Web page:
If you are programming the micro:bit in Microsoft MakeCode many of the programming lessons and projects are baked into the home menu. You are one click away from guided lessons, video explanations and fun projects that can be done with just the micro:bit itself or with a few supplies that most people have around the home.

Get Started with MakeCode

Instructional Platforms

Now that we have content and micro:bits, the question becomes: how do you teach this? What is the pedagogy here? While this is completely up to you and how you have already been teaching for the past few weeks, if you are still wondering what tools may be available for you, we have two recommendations that make teaching programming with micro:bits simpler and help maintain student engagement when frustration rears its ugly head.

(Synchronous) Direct Instruction Through micro:bit Classroom

The micro:bit foundation released a new tool for educators a few months ago, called micro:bit Classroom.

micro:bit Classroom is a tool that is safe to use with your students when it comes to online interactions and information safety. It is a tool that, in a remote classroom situation, enables you, as the teacher, to peer over your students’ shoulder, assess their learning and offer assistance when frustration is at its peak with learning how to code.

micro:bit Classroom is free to use, and is slick and easy when you want all of your students to be working simultaneously on something. Pairing micro:bit Classroom with another video conferencing tool, such as Google Meets or Zoom, enables you to give real time instruction to your students while also having the ability to facilitate 1:1 or small group instruction that seems almost impossible these days.

(Asynchronous) Indirect Instruction

We have all learned that our digital classrooms are not the same as our brick and mortar schools. We have to find new ways and new tools to connect with our students over the digital divide that is remote instruction. Teaching programming, even on the micro:bit, is something that is challenging on its own, especially when it comes to those first few steps. The path is littered with opportunities to lose our students to frustration and technical difficulties. We need to be there even when we can’t and that is the importance of a platform like Microsoft FlipGrid.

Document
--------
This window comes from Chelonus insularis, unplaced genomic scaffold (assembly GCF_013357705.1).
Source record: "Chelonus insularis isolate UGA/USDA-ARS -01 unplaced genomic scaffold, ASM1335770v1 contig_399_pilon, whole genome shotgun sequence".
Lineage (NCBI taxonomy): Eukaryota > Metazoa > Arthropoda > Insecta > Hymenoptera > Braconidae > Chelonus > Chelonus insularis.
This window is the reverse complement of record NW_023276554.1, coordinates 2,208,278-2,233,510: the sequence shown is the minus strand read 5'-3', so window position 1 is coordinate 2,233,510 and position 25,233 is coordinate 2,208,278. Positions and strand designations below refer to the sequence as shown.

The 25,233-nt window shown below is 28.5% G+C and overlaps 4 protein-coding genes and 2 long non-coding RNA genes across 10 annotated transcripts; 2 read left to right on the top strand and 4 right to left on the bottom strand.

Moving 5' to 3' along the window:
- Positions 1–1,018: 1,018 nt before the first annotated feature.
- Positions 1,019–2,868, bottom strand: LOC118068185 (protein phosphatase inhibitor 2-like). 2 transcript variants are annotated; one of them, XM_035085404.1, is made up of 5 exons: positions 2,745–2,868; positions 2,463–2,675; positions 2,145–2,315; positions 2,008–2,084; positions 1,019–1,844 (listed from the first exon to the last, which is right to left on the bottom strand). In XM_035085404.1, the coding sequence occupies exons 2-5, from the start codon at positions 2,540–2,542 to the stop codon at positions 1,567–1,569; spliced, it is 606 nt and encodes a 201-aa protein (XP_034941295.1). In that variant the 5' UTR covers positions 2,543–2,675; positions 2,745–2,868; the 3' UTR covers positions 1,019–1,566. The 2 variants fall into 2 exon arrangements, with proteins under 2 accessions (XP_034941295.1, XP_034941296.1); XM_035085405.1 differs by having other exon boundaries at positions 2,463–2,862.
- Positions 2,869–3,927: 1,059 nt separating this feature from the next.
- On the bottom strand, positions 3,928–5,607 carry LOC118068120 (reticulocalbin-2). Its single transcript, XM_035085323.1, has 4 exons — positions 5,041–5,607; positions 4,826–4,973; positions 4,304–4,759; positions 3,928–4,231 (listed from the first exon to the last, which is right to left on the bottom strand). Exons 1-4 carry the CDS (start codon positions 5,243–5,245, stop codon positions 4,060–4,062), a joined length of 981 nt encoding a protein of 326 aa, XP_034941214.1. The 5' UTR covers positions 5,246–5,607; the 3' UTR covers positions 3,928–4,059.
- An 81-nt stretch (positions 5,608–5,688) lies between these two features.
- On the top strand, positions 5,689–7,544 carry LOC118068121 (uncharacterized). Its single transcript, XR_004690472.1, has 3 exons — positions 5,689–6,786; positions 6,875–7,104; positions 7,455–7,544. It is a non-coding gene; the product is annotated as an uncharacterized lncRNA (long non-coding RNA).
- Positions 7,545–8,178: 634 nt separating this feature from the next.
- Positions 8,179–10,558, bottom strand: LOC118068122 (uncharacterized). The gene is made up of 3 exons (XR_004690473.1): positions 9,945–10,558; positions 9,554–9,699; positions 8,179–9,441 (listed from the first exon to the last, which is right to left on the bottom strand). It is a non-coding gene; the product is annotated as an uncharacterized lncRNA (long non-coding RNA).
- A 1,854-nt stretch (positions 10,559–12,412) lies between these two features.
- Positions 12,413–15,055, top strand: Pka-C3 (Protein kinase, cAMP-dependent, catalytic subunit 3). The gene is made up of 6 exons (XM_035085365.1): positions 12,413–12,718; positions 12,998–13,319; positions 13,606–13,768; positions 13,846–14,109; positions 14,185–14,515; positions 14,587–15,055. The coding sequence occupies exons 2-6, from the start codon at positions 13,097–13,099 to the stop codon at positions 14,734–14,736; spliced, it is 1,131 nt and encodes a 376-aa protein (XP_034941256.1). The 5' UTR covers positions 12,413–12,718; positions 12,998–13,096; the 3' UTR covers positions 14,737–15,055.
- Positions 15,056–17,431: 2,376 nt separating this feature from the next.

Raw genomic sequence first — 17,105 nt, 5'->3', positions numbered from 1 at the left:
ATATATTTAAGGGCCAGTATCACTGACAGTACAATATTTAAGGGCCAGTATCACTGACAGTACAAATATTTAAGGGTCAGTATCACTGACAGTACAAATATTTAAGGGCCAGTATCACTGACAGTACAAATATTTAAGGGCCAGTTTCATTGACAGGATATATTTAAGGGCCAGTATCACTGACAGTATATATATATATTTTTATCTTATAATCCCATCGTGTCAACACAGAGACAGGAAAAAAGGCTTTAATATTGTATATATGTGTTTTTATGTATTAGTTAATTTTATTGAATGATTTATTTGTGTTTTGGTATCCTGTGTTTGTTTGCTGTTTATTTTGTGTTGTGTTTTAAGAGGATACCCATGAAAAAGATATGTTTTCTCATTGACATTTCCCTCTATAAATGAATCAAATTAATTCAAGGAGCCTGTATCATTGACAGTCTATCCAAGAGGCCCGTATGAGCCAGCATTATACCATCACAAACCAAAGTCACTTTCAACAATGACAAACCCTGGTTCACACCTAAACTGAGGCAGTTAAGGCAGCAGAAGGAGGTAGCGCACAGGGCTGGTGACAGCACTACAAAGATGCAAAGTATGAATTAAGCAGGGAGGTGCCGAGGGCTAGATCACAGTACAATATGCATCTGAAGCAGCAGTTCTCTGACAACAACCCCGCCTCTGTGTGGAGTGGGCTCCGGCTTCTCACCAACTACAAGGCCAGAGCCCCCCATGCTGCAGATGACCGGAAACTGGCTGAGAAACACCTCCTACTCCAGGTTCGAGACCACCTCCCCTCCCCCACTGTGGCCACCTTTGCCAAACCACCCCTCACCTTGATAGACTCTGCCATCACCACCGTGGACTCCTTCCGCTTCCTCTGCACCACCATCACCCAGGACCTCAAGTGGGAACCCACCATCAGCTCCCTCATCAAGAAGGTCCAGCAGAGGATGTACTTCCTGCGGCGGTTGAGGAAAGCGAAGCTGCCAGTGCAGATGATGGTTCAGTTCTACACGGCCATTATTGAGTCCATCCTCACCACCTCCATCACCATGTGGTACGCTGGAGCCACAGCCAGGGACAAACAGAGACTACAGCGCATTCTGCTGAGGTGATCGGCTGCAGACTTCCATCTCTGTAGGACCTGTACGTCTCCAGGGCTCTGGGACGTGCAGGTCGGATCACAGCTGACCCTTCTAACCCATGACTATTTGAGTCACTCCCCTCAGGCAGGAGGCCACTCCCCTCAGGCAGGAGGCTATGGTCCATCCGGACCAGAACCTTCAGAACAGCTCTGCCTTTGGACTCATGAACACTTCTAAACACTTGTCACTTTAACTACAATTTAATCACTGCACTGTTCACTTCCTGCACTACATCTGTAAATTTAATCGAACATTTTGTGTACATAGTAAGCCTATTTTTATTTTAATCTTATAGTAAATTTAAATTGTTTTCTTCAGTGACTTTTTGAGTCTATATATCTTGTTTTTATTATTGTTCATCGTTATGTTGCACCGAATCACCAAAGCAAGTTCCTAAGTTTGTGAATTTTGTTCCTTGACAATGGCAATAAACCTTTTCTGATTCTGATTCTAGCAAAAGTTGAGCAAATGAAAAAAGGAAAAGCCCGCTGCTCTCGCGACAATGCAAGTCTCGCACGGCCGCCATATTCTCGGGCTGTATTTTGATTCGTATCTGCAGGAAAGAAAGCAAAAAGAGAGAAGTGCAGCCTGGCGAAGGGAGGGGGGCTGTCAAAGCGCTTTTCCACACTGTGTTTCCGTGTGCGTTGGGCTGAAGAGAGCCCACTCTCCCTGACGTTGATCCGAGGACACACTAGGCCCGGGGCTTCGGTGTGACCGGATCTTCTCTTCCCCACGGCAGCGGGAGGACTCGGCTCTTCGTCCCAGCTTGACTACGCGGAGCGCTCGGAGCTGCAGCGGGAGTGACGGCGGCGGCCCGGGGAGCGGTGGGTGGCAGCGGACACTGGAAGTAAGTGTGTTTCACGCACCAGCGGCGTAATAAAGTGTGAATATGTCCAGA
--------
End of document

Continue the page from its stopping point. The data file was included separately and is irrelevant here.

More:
flipgrid logo

FlipGrid is essentially a video forum platform designed for the classroom. Where you, as a teacher, can post topics, questions and assignments via short videos by you accompanied by links, etc. Students can then respond with their own short videos where they can ask questions and literally show you issues or demonstrate a project they created. There is also a tool for you to give assessment and feedback on their projects.

We highly recommend FlipGrid if you aren’t using anything at the moment. We are currently using FlipGrid with our Professional Development and Webinar participants for extended Q&A long after the sessions are done. It’s been a great way to stay in touch with our instructors.

Upcoming Webinar

With all of this in mind and if you are interested in learning more about trying out this bold new idea with your students, we are hosting a free webinar. We hope you can join us and that we’ve inspired you to bring computer programming and STEAM to your students, even when they are at home.

Update: The recorded version of the webinar can be found below.